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RE: A Simple Example of Shorting the U.S. Dollar With BitShares

in #trading3 years ago (edited)

I'm not sure I understand. You short the dollar by going against it via buying another currency with dollars.

Sounds like you did something completely different here.

It sounds like you just went long bitshares and you're saying this means you shorted the dollar. Which is wrong.

Please explain :)


You're correct in that you buy another currency (in this example BitShares, a cryptocurrency) using a pegged asset to the US Dollar (bitUSD). Since bitUSD trades consistently for $1 USD worth of value, it's essentially the same thing as $1 USD. The difference here is you create the bitUSD from a smart contract loan using your BitShares as collateral. When BitShares goes up in value, you sell some of it back to get your original bitUSD (in this example, I got a little bit more than I put an order for). I didn't show this in the example, but you can then close out your margin position by returning the $1,000 you borrowed while keeping the left over bitUSD and BitShares obtained via the difference in price from when you bought to when you sold again. As long as bitUSD is going down in value against whatever currency you buy, you're essentially betting against the USD and thus shorting it. You're also doing it without ever actually purchasing real USD, you're just benefitting from the movement against it. Make sense?

So you used bitshares as collateral to buy bitshares with a tokenised version of the USD.

I guess you could twist that to be shorting the USD, but really shorting the USD is very different prospect. You'd need a basket of assets against it as it's a currency. Other currencies are the best approximation at this. A basket of currencies such as the dollar index is probably closer .. along with a highly traded commodity traded in dollars like oil.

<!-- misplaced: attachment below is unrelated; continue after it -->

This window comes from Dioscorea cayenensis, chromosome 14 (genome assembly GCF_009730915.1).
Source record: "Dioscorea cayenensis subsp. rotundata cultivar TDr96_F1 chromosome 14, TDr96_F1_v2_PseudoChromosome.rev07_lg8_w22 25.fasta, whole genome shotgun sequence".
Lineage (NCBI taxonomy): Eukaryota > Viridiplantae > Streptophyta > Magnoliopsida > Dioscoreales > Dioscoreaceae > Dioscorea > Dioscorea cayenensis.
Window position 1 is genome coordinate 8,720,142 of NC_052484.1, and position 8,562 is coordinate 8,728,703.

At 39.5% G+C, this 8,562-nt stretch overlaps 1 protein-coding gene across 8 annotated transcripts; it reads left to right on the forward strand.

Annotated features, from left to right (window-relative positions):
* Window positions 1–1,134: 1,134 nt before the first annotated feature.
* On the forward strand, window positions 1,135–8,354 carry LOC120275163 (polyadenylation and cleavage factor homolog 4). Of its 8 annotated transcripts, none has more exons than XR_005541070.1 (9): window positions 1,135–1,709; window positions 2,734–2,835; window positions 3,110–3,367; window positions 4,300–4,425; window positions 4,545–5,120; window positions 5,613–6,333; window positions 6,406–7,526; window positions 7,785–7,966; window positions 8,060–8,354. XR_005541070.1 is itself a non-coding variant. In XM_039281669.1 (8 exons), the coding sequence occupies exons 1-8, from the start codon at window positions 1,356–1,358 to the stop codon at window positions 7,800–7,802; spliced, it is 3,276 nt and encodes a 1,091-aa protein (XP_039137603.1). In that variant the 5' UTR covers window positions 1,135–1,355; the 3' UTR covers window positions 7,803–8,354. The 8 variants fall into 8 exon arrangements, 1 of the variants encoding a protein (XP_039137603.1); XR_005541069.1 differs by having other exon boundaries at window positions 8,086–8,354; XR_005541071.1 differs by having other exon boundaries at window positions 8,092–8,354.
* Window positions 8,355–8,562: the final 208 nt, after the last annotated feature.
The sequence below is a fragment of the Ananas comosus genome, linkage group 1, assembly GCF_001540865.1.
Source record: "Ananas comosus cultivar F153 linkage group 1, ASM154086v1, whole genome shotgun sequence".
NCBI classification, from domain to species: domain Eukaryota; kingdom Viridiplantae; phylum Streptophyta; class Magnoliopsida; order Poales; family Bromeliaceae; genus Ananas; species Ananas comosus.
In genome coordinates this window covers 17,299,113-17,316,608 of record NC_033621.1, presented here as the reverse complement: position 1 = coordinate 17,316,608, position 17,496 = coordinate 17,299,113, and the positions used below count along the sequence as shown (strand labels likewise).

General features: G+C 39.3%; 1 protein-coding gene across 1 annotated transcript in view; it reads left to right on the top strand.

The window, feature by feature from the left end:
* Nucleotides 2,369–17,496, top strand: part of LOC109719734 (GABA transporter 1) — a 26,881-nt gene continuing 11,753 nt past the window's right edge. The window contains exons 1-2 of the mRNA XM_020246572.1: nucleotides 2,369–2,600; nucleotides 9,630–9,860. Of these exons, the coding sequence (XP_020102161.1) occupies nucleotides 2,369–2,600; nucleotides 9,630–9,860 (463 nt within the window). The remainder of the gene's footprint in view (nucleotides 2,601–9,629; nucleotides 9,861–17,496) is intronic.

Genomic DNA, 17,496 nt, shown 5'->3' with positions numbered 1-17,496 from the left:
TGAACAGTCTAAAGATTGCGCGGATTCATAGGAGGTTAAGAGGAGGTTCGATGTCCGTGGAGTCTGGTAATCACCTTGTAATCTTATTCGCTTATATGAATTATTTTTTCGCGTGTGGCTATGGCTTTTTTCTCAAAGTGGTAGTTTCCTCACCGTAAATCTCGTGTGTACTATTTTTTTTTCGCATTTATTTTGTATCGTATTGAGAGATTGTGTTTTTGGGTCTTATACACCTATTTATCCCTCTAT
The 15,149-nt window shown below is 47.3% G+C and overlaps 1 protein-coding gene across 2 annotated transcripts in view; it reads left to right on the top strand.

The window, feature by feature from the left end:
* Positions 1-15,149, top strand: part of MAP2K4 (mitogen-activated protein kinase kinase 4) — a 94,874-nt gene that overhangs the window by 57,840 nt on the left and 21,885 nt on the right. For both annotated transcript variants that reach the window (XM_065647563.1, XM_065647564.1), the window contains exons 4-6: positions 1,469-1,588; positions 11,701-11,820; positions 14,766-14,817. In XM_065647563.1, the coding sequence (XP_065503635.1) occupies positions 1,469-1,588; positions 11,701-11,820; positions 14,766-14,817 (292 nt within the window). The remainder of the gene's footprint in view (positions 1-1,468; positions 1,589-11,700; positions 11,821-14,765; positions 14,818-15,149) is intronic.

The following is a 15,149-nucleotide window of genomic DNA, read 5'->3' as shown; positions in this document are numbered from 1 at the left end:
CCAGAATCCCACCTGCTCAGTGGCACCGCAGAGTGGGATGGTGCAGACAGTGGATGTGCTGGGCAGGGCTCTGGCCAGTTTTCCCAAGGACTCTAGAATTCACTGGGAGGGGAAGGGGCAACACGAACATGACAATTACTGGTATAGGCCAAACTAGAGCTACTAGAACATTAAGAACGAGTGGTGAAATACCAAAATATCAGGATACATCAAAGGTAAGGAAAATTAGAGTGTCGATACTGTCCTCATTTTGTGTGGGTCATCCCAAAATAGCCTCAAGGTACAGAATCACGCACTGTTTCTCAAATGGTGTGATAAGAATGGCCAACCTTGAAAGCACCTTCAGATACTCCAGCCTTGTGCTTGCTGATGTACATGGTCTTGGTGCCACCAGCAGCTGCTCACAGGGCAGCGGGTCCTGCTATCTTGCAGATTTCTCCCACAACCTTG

Regardless, I'm sure it was fun to think outside the box :)

Maybe I am over-simplifying the process, but if I bet against USD by borrowing some amount of USD value and use that value to buy other currencies then later sell those currencies for USD value to pay back my loan, is that still a short? I'm essentially betting the value of USD will go down against whatever other thing I buy with that USD value.

The BitShares DEX (distributed exchange) certainly doesn't have high volume (yet) and anything done there isn't going to impact the real USD in any real way, but if there was massive volume there, along with massive volume in the cryptocurrencies which we're trading against the USD value, then would it be similar to betting on a commodity traded in dollars like you described?

To your point, yes, this is a fun way to think outside the box and bet for cryptocurrencies against the value of the dollar. As far as I understand, if the volume was higher, moves like this could have a bigger impact as more people move out of fiat USD and into cryptocurrencies.

I see what you mean. Let's simplify it further though.

If I use USD to buy some cigarettes cheaply and then sell them for a higher price, am I shorting the USD?

I would answer yes. You decided to hold an asset (cigarettes) that you felt would appreciate relative to USD.

No, but the USD wouldn't be on loan, right? If so, then... yes, maybe that would be a short?

Here's how I understand what a short is:

Short selling is the sale of a security that is not owned by the seller, or that the seller has borrowed. Short selling is motivated by the belief that a security's price will decline, enabling it to be bought back at a lower price to make a profit.

bitUSD's in my example are created via borrowing.

I think the whole borrowing angle comes from stocks. As unlike futures markets you need to borrow stocks from long term holders in order to short.

Taking a currency on margin, is different to borrowing a stock.

In my head there's something very different to a security and a currency.

If you buy something with dollars, even margined, borrowed dollars .. I don't think it's shorting dollars unless what you're buying is another currency or something 'big' rather than just a small asset.

Can you see that perspective?

unless what you're buying is another currency

Which is the case here, yes? Unless cryptocurrencies are not currencies?

I see that perspective, but what I'm describing seems much like what I find when I Google what it means to short a currency. Either way, thanks for clarifying your perspective.